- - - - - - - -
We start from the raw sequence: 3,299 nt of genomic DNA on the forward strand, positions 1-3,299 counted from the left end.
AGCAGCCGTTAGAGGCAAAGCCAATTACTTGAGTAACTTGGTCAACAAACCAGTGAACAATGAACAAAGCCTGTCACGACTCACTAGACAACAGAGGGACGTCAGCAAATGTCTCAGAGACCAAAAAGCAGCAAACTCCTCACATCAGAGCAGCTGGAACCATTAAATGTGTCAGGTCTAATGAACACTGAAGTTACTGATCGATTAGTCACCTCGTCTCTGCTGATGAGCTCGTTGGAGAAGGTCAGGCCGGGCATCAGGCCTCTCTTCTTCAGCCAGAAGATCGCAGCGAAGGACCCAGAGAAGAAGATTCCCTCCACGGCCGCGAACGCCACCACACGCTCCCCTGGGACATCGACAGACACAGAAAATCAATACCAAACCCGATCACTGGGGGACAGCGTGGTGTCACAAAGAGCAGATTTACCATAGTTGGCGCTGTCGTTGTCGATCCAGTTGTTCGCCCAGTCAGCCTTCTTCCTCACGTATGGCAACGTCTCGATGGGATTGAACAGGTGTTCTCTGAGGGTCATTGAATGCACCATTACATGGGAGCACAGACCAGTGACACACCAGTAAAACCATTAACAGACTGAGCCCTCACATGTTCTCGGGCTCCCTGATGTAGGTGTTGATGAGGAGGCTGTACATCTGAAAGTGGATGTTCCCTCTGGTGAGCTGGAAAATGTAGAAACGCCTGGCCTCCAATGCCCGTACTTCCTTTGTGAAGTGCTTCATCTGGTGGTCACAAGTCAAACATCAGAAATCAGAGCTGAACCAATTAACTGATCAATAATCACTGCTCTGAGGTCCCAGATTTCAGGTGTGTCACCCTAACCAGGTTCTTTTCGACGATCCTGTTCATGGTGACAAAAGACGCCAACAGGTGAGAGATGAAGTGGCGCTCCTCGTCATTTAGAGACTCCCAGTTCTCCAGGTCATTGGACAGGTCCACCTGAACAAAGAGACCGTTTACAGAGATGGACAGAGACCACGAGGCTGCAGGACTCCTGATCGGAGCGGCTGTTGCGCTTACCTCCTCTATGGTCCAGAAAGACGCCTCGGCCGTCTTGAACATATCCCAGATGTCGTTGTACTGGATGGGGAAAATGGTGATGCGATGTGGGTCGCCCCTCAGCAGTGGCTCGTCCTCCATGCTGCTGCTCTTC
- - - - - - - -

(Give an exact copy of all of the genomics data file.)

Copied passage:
We start from the raw sequence: 3,299 nt of genomic DNA on the forward strand, positions 1-3,299 counted from the left end.
AGCAGCCGTTAGAGGCAAAGCCAATTACTTGAGTAACTTGGTCAACAAACCAGTGAACAATGAACAAAGCCTGTCACGACTCACTAGACAACAGAGGGACGTCAGCAAATGTCTCAGAGACCAAAAAGCAGCAAACTCCTCACATCAGAGCAGCTGGAACCATTAAATGTGTCAGGTCTAATGAACACTGAAGTTACTGATCGATTAGTCACCTCGTCTCTGCTGATGAGCTCGTTGGAGAAGGTCAGGCCGGGCATCAGGCCTCTCTTCTTCAGCCAGAAGATCGCAGCGAAGGACCCAGAGAAGAAGATTCCCTCCACGGCCGCGAACGCCACCACACGCTCCCCTGGGACATCGACAGACACAGAAAATCAATACCAAACCCGATCACTGGGGGACAGCGTGGTGTCACAAAGAGCAGATTTACCATAGTTGGCGCTGTCGTTGTCGATCCAGTTGTTCGCCCAGTCAGCCTTCTTCCTCACGTATGGCAACGTCTCGATGGGATTGAACAGGTGTTCTCTGAGGGTCATTGAATGCACCATTACATGGGAGCACAGACCAGTGACACACCAGTAAAACCATTAACAGACTGAGCCCTCACATGTTCTCGGGCTCCCTGATGTAGGTGTTGATGAGGAGGCTGTACATCTGAAAGTGGATGTTCCCTCTGGTGAGCTGGAAAATGTAGAAACGCCTGGCCTCCAATGCCCGTACTTCCTTTGTGAAGTGCTTCATCTGGTGGTCACAAGTCAAACATCAGAAATCAGAGCTGAACCAATTAACTGATCAATAATCACTGCTCTGAGGTCCCAGATTTCAGGTGTGTCACCCTAACCAGGTTCTTTTCGACGATCCTGTTCATGGTGACAAAAGACGCCAACAGGTGAGAGATGAAGTGGCGCTCCTCGTCATTTAGAGACTCCCAGTTCTCCAGGTCATTGGACAGGTCCACCTGAACAAAGAGACCGTTTACAGAGATGGACAGAGACCACGAGGCTGCAGGACTCCTGATCGGAGCGGCTGTTGCGCTTACCTCCTCTATGGTCCAGAAAGACGCCTCGGCCGTCTTGAACATATCCCAGATGTCGTTGTACTGGATGGGGAAAATGGTGATGCGATGTGGGTCGCCCCTCAGCAGTGGCTCGTCCTCCATGCTGCTGCTCTTC